Google Hacks Part Two

Oh, so you want more google hacks that make your life easy? Don’t worry, blogger Krishna returns to look at some more ways to ‘Mastering Google’. If you haven’t read the first load of Google hacks, make sure to check them out here.

In this article, we look at some advanced googling techniques. With these techniques, assignments, homework and research are a lot easier. You can still use some of these hacks in your day-to-day life!

Hack 1) After and Before Commands: Filtering by Time

You can use the “AFTER:” and “BEFORE:” keywords to return results corresponding to a specific timeframe. For that matter, you can specify your range of years by typing “YEAR1…YEAR2”. This would return results that belong to that time period.

For example, you want information about global warming from an authoritative site. You also want the information to be published between 2012 and 2015. So, using our last article’s knowledge and the time filter, you can do this –

A google search of the words:
Global Warming 2012...2015 site:*.gov

Hack 2) Cached: Return an Earlier Version of the Webpage 

Sometimes, the website you want might be down. In these cases, you can use the “Cached:” command followed by the URL of the website. This returns the saved version of a website. Another alternative to this method is the “Way Back Machine”. This website stores different versions of the website in its database. You might consider that too. This is useful for the times you are interested in legacy information.

The “Related:” command is useful in searching for related websites, information and services. Let’s say you found a website that you found interesting. If you want to find similar websites, you can use the related command to find similar websites.

A google search of the words:
related: mycolor.space

I used this technique to find a colour palette generator for my web design projects. Generally, this makes it super easy to find similar information. The above image shows how I found websites that resembled “mycolor” website.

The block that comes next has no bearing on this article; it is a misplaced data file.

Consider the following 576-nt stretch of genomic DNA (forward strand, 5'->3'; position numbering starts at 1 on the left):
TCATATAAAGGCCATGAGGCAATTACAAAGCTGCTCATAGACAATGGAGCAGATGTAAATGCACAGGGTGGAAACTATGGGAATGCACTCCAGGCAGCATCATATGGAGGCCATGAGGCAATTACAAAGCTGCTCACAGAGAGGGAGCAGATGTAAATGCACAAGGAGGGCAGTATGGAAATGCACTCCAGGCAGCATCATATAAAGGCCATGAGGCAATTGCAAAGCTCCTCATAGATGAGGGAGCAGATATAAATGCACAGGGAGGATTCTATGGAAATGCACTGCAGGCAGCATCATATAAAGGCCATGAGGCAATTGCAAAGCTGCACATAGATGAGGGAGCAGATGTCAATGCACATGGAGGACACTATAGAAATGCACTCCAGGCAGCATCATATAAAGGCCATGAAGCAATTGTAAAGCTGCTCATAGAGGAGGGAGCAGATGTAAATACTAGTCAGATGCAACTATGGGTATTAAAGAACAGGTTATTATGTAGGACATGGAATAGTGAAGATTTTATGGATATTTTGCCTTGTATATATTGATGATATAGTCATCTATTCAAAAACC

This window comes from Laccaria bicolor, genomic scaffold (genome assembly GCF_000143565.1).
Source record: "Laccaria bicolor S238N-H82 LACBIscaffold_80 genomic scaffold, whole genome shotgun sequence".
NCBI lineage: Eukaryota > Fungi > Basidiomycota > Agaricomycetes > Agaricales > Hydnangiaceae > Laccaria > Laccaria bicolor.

Image Search is a powerful tool that you should add to your repertoire. This is the technique of using an Image to return topics or other images related to the subject image. You can do this by visiting “images.google.com” and searching by image. You can combine this with the other hacks to obtain the results you want. This is particularly helpful when you’re trying to find the origin of a photo. Use this while referencing or citing an original source of the image.

A screenshot of the google images search

The biggest challenge in any research is finding data. Finding data shouldn’t be hard in the information age, right? Yet, it is.

If you need data for your research, assignment or personal project, you can use Google’s Dataset Search functionality. You can go to the Dataset Search website and search for your requirements. Here is an example of me searching for NASA’s data on Cosmic Microwave Background.

Image of Google Dataset Search

This is a convenient tool for dataset searching. It is an invaluable tool to have for any student. his is especially important for Humanities students who work with contemporary indicators data.

If you are only looking for Public Data, you can use Google’s Public Data service. This filters your datasets to only those which are publically released.

Is Googling a skill?

So, that concludes the second part of the “Mastering Google” series. I recently read an article about a person who mentioned ‘Googling’ as a skill in his CV. This made him stand out of the crowd and bag a lucrative job offer. Keep your eyes peeled for the next instalment.


Have your found these Google hacks useful? Let us know your experiences by leaving your comments below, tweeting us @warwicklibary or emailing us at libraryblogs@warwick.ac.uk

Header Image: Brett Jordan.

One thought on “Google Hacks Part Two

Add yours

Leave a Reply

Fill in your details below or click an icon to log in:

WordPress.com Logo

You are commenting using your WordPress.com account. Log Out /  Change )

Twitter picture

You are commenting using your Twitter account. Log Out /  Change )

Facebook photo

You are commenting using your Facebook account. Log Out /  Change )

Connecting to %s

Blog at WordPress.com.

Up ↑

%d bloggers like this: